The results of Table 3 also show that there is significant difference between the Networking capital of diversified and focused firms. According to Opler et al. (1999) size and NWC can be an important determinant of cash holding, the difference between these factors in multiple segments and single segment
Table 3. Independent sample T-Test for differentiating means of focused and diversified firms.
companies can lead to different level of cash keeping. The results of the descriptive statistics are similar to that of Subramaniam et al. (2011).
5. Conclusion and Recommendations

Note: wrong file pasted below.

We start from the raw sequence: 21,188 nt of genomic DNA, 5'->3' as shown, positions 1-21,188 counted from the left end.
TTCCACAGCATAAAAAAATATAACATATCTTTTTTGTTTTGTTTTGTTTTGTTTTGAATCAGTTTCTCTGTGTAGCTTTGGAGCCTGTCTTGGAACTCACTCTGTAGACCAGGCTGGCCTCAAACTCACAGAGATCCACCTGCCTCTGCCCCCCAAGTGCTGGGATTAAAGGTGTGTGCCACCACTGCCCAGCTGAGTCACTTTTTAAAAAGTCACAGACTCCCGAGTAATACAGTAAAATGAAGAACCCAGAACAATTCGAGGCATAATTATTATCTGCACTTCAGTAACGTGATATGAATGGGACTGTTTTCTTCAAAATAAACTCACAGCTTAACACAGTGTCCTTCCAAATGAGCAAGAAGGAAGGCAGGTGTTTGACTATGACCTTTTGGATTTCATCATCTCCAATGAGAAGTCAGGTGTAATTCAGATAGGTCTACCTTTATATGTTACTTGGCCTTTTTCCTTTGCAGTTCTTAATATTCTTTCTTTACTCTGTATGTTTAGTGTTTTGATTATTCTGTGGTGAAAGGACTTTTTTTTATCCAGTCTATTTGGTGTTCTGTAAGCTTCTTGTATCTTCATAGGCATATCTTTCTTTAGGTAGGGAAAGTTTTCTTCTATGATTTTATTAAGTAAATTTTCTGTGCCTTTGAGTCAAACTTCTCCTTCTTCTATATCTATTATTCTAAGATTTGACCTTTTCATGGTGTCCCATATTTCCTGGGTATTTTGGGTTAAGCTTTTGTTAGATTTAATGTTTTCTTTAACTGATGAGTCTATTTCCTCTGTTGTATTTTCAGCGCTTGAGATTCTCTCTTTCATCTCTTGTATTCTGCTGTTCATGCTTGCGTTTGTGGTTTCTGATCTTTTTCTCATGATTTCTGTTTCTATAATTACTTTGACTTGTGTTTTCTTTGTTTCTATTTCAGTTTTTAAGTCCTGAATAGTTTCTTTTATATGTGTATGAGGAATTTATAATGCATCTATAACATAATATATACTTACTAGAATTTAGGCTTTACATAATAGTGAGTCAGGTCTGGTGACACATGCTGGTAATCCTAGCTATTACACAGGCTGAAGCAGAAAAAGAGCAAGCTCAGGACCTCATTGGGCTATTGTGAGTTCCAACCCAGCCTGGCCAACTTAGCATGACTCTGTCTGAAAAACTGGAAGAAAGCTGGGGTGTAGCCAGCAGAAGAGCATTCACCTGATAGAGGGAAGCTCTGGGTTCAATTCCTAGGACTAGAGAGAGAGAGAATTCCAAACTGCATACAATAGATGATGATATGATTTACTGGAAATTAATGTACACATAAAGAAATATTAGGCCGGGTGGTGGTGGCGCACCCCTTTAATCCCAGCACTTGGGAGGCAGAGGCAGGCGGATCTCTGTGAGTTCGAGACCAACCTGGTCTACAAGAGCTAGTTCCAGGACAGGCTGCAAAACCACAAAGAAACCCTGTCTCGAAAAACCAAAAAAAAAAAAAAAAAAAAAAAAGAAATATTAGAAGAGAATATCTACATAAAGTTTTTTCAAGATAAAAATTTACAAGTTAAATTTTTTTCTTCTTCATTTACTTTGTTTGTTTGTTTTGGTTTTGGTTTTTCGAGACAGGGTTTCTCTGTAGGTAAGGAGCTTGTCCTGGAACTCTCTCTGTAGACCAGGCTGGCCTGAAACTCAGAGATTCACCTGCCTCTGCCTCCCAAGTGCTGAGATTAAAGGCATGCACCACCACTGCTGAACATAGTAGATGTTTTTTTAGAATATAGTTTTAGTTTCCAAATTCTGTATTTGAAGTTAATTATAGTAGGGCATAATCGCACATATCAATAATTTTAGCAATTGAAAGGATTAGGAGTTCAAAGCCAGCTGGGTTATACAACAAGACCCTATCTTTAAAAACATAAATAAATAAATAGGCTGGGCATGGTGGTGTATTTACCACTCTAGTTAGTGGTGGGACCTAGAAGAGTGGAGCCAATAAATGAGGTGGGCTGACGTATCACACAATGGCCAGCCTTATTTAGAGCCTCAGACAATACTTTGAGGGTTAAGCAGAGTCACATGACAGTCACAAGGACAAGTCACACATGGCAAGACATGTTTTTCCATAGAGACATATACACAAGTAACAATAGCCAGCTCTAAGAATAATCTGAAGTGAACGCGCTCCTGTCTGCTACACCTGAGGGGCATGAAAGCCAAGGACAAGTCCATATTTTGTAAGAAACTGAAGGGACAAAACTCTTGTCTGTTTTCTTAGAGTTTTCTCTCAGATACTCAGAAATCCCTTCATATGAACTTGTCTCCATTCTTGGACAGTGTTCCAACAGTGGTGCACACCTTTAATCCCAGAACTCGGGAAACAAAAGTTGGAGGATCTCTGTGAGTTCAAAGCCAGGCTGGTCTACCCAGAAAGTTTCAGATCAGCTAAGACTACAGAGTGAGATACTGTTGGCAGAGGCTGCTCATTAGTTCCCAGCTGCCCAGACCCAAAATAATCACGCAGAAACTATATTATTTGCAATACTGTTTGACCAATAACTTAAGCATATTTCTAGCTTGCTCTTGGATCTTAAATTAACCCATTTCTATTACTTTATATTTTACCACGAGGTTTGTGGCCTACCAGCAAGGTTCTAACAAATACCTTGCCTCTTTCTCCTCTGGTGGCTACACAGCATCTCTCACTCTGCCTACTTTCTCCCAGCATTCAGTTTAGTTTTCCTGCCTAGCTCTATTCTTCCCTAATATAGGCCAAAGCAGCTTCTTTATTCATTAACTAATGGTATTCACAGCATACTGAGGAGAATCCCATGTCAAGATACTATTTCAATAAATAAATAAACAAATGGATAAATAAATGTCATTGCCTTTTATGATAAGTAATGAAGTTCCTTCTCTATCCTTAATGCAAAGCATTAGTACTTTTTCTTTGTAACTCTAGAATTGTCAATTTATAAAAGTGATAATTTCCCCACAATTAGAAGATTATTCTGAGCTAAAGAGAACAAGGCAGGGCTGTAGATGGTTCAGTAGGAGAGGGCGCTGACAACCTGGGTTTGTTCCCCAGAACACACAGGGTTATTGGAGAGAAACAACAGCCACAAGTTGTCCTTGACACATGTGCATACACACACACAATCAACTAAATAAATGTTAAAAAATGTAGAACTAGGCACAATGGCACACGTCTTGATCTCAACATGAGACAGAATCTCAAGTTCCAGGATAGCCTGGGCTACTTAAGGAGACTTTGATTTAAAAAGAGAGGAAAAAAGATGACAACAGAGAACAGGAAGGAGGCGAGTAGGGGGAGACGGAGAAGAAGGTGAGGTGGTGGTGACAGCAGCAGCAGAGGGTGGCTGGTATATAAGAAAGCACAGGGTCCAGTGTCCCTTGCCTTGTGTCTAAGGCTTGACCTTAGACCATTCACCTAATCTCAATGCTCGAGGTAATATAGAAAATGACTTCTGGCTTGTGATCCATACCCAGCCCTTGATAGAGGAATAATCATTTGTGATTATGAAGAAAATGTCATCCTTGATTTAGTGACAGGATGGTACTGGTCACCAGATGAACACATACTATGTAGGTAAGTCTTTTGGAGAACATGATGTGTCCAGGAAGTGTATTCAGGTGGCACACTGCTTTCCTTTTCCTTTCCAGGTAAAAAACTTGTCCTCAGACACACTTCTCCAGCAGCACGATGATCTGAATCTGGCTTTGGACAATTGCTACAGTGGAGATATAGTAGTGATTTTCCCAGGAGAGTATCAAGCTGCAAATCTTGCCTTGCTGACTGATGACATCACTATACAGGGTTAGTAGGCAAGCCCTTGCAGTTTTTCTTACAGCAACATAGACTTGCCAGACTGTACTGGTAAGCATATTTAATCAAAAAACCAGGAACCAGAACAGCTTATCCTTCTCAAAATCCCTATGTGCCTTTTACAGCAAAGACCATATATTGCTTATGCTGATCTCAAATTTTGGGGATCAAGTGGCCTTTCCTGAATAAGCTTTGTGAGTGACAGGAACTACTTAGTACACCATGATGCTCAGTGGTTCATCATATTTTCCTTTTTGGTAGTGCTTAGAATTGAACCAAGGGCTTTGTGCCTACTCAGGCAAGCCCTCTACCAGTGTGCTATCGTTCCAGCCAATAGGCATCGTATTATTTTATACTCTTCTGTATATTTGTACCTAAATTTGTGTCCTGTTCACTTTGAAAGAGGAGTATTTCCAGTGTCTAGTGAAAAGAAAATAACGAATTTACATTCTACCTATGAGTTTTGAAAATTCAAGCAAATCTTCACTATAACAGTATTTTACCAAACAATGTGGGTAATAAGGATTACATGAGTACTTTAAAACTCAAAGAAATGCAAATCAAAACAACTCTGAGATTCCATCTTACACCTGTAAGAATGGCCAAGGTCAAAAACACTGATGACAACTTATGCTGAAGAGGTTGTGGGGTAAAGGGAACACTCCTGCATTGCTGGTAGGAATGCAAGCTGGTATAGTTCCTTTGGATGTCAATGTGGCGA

This study was conducted to investigate the effect of firm structure on cash holding. It was concluded from the results of the study that there was found a significant and negative effect of firm structure on corporate cash holding. It was also concluded that the multiple segment companies keep low money as compared to single segment firms. The results of the study are in support of the work of Subramaniam et al. (2011), which argue that diversified firms hold less cash because there is an internal capital market, so when one segment need funds it can move freely from the other segment which can reduce the benefit of holding cash. He also argues that the other reason behind holding less cash for diversified firms is that they can raise their funds by selling noncore segment assets. Thus the marginal cost of keeping money is more for diversified firms, so diversified companies keep lower cash as compared to focused firms.